Charrería is a competitive event similar to rodeo and was developed from animal husbandry practices used on the haciendas of old Mexico. The sport has been described as "living history," or as an art form drawn from the demands of working life. In 2016, charrería was inscribed in the Representative List of the Intangible Cultural Heritage of Humanity by UNESCO.
Evolving from the traditions brought from Spain in the 16th century, the first charreadas were ranch work competitions between haciendas. The modern Charreada developed after the Mexican Revolution when charro traditions were disappearing. The competing charros often came from families with a tradition of Charreria, and teams today are often made up from extended families who have been performing for up to five generations.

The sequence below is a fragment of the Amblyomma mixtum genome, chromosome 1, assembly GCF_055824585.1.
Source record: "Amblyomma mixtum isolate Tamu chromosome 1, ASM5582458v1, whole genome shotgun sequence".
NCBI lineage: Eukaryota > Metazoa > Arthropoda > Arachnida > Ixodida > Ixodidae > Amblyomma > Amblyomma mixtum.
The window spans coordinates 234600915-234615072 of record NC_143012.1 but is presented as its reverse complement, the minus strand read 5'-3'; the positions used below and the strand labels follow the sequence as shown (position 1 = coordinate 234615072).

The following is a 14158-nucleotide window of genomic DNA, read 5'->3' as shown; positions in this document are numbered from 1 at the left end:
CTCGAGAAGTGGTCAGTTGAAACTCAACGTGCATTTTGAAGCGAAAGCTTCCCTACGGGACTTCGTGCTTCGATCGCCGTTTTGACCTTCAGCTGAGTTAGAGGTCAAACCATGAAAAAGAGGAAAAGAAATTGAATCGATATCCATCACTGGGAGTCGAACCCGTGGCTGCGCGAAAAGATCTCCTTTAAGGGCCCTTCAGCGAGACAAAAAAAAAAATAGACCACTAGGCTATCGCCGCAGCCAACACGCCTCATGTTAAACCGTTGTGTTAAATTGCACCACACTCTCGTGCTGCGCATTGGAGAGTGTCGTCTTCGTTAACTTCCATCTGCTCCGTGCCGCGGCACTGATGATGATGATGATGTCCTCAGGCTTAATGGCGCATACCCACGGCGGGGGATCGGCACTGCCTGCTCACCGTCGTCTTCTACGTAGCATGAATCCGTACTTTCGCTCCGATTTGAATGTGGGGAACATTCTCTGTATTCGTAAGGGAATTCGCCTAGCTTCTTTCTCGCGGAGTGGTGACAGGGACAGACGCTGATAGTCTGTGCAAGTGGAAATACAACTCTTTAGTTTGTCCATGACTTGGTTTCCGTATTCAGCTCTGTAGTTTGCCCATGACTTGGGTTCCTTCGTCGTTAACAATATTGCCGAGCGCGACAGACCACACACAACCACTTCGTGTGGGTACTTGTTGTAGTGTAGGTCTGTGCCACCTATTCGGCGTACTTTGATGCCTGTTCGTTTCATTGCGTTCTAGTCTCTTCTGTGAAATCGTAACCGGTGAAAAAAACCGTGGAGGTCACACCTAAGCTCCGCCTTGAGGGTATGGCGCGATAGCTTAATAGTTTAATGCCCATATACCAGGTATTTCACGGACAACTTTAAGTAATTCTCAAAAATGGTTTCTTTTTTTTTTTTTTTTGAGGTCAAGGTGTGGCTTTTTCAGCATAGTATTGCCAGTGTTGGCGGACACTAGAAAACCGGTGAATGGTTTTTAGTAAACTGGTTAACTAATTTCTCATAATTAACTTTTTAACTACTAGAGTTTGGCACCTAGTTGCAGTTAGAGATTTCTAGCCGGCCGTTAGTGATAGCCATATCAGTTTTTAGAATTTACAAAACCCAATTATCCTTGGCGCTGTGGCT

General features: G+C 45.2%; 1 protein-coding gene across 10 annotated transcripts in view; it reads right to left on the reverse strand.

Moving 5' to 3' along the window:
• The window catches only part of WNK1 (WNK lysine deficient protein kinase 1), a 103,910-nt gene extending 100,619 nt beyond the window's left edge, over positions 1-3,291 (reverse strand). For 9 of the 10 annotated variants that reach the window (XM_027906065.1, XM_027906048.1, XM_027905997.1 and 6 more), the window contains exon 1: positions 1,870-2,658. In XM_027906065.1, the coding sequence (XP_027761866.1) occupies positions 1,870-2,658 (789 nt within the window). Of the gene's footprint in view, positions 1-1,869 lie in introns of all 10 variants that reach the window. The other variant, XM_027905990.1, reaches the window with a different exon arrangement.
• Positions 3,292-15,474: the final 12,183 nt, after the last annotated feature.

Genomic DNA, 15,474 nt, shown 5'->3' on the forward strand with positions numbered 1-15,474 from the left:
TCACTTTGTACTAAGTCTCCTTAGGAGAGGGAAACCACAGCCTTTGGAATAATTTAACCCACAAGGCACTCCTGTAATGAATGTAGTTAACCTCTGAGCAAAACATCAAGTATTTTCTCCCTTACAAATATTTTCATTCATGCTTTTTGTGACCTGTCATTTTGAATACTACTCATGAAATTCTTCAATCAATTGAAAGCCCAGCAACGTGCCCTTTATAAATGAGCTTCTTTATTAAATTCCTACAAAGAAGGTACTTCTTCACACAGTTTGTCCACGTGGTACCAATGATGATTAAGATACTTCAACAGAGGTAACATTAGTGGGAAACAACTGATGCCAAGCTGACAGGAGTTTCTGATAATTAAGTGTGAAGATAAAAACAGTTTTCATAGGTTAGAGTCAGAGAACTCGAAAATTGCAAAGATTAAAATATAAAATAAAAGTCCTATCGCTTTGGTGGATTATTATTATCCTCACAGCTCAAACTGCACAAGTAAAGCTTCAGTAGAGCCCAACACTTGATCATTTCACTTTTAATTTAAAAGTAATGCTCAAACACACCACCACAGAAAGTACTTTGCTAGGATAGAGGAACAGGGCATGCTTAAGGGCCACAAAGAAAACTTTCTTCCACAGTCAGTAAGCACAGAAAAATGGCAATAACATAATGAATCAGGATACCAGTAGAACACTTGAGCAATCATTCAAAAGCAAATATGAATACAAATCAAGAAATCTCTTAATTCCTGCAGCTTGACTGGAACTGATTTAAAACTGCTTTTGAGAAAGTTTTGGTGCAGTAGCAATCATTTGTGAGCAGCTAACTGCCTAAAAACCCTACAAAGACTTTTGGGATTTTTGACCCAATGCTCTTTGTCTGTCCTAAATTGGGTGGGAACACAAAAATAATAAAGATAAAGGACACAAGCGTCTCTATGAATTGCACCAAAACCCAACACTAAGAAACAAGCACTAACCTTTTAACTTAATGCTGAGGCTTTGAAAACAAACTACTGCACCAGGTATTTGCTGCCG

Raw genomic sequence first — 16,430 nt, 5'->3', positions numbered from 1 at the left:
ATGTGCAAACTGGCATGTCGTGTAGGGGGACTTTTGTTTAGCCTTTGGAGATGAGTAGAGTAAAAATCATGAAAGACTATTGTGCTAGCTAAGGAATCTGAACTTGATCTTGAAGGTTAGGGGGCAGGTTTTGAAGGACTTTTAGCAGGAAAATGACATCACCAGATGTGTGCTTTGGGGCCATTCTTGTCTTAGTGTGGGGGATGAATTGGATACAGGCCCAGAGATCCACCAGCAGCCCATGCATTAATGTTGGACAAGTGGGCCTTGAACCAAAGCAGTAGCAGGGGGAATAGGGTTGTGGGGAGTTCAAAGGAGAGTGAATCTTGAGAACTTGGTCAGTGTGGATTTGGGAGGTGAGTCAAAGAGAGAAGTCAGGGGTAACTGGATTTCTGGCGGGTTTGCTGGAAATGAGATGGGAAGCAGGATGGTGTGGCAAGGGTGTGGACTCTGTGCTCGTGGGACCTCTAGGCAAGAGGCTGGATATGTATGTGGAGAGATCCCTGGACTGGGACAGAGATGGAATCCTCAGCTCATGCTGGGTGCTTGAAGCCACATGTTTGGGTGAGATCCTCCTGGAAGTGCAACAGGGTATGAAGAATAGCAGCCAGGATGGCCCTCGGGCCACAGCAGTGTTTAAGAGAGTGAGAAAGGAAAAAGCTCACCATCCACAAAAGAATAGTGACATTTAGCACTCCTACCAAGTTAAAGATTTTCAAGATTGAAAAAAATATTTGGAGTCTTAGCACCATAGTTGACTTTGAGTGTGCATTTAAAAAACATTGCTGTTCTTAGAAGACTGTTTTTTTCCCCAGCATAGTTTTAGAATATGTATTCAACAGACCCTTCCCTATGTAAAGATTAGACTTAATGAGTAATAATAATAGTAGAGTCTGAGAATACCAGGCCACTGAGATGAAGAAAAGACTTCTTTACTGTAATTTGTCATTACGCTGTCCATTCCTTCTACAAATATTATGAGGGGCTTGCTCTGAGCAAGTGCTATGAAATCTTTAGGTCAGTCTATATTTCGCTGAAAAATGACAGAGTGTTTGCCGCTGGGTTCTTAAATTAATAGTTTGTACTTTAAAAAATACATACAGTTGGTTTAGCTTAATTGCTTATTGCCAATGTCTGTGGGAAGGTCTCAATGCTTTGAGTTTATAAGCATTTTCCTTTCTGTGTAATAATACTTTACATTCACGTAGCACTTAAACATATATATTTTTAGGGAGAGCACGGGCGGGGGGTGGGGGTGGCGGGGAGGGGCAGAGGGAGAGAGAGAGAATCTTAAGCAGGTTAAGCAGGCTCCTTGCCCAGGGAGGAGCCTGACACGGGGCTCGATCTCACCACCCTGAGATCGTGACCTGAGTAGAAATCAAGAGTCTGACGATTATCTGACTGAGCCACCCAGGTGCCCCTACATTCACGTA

The charreada consists of nine events for men plus one for women, all of which involve horses, cattle or both. Some of the events in the charreada have been criticized by animal advocacy groups and some states have banned certain events. However, there is an absence of independent statistical data and unbiased recording of the injury rate of animals has not been undertaken.